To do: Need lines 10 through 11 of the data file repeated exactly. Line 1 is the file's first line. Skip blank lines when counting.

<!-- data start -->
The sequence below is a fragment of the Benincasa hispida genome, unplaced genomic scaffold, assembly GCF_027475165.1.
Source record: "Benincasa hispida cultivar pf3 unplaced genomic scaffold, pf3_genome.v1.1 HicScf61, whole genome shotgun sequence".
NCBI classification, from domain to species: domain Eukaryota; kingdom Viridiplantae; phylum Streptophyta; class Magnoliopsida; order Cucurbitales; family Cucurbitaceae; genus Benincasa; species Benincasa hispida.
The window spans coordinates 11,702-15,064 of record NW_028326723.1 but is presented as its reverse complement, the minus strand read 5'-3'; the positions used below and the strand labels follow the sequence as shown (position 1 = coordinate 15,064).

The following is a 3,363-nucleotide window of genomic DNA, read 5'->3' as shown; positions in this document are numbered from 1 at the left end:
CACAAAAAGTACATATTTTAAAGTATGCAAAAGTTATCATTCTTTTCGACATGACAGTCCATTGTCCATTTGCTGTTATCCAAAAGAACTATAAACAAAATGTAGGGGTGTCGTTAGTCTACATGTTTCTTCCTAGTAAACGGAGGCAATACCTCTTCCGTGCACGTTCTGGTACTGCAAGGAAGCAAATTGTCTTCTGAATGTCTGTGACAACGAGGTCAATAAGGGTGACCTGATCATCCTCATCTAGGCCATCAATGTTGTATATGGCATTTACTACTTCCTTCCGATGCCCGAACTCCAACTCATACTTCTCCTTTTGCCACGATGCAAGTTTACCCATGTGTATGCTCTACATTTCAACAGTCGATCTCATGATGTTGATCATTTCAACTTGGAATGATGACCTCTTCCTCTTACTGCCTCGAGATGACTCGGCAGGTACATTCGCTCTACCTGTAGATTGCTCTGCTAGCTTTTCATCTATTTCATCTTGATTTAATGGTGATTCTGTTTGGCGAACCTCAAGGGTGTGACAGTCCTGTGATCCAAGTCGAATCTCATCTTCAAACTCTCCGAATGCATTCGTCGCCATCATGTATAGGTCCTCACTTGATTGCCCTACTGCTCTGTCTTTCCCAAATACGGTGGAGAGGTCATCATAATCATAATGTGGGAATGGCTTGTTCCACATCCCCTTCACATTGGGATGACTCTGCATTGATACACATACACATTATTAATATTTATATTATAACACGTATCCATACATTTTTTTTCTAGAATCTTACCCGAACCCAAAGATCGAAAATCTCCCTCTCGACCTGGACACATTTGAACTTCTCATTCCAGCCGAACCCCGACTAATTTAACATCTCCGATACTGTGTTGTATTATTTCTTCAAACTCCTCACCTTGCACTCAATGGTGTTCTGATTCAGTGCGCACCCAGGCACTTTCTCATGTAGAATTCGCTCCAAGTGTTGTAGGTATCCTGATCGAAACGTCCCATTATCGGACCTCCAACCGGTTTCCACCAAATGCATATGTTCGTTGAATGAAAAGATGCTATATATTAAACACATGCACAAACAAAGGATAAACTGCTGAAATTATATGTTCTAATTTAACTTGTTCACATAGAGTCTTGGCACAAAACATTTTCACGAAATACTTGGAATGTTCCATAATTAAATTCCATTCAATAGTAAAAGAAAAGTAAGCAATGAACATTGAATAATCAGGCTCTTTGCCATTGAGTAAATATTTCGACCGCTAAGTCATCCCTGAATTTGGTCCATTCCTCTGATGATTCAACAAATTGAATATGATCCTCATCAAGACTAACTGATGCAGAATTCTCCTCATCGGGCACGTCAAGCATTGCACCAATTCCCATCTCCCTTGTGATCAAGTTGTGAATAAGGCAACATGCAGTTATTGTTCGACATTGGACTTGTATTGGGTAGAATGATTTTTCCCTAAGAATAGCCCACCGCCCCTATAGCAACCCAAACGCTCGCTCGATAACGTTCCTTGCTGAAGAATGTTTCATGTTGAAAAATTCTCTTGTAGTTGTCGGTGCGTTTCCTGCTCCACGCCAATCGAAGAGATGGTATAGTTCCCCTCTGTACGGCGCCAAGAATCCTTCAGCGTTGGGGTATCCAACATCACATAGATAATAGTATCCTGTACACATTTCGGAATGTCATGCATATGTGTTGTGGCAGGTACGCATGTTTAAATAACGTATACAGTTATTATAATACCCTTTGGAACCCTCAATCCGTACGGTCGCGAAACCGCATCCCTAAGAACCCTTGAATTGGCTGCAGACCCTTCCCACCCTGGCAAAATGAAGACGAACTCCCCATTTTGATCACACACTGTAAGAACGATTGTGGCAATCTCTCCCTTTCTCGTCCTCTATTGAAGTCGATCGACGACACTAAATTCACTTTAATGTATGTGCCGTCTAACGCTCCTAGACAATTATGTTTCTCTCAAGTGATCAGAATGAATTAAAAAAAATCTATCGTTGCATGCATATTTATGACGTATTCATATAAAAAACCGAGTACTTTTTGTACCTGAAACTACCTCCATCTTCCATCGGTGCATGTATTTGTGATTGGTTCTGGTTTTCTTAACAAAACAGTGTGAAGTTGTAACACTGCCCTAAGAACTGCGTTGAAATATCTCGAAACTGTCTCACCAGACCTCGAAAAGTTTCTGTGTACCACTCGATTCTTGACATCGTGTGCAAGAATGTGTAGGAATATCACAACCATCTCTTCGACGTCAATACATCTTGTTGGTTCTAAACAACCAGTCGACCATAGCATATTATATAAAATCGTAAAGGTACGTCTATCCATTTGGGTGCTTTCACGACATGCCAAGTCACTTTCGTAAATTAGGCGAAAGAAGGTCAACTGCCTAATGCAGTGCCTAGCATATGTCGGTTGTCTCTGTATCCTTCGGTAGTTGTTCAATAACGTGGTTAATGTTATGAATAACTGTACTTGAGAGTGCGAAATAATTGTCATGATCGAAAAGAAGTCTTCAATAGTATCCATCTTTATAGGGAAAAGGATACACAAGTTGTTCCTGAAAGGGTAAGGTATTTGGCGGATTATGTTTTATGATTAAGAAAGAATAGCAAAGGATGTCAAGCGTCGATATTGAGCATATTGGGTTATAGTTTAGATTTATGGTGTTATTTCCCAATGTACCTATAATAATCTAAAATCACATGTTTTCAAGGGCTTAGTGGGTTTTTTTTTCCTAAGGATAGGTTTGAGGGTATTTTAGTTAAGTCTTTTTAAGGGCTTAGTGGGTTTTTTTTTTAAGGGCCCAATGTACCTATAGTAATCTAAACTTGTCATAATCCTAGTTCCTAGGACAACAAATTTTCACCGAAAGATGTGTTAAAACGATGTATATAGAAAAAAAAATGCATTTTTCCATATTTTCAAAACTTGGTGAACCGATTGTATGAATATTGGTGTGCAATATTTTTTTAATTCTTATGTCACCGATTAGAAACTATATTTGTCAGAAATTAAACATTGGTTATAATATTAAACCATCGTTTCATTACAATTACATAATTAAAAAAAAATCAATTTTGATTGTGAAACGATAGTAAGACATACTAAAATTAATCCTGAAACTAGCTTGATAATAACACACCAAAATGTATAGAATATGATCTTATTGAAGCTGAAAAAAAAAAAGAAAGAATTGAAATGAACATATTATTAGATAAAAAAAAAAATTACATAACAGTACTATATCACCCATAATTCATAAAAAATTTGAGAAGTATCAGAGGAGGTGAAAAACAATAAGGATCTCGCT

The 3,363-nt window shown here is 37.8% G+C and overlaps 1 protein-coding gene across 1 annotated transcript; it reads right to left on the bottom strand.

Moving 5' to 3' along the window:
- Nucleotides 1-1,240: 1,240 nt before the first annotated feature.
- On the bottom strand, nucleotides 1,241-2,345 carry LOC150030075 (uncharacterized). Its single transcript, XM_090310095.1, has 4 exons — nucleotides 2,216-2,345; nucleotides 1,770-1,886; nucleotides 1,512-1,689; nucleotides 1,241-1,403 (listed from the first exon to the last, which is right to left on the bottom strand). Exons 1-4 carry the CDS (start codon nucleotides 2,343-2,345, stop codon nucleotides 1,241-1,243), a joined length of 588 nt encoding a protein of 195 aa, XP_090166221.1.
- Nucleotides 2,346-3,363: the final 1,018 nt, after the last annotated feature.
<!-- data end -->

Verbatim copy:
- On the bottom strand, nucleotides 1,241-2,345 carry LOC150030075 (uncharacterized). Its single transcript, XM_090310095.1, has 4 exons — nucleotides 2,216-2,345; nucleotides 1,770-1,886; nucleotides 1,512-1,689; nucleotides 1,241-1,403 (listed from the first exon to the last, which is right to left on the bottom strand). Exons 1-4 carry the CDS (start codon nucleotides 2,343-2,345, stop codon nucleotides 1,241-1,243), a joined length of 588 nt encoding a protein of 195 aa, XP_090166221.1.
- Nucleotides 2,346-3,363: the final 1,018 nt, after the last annotated feature.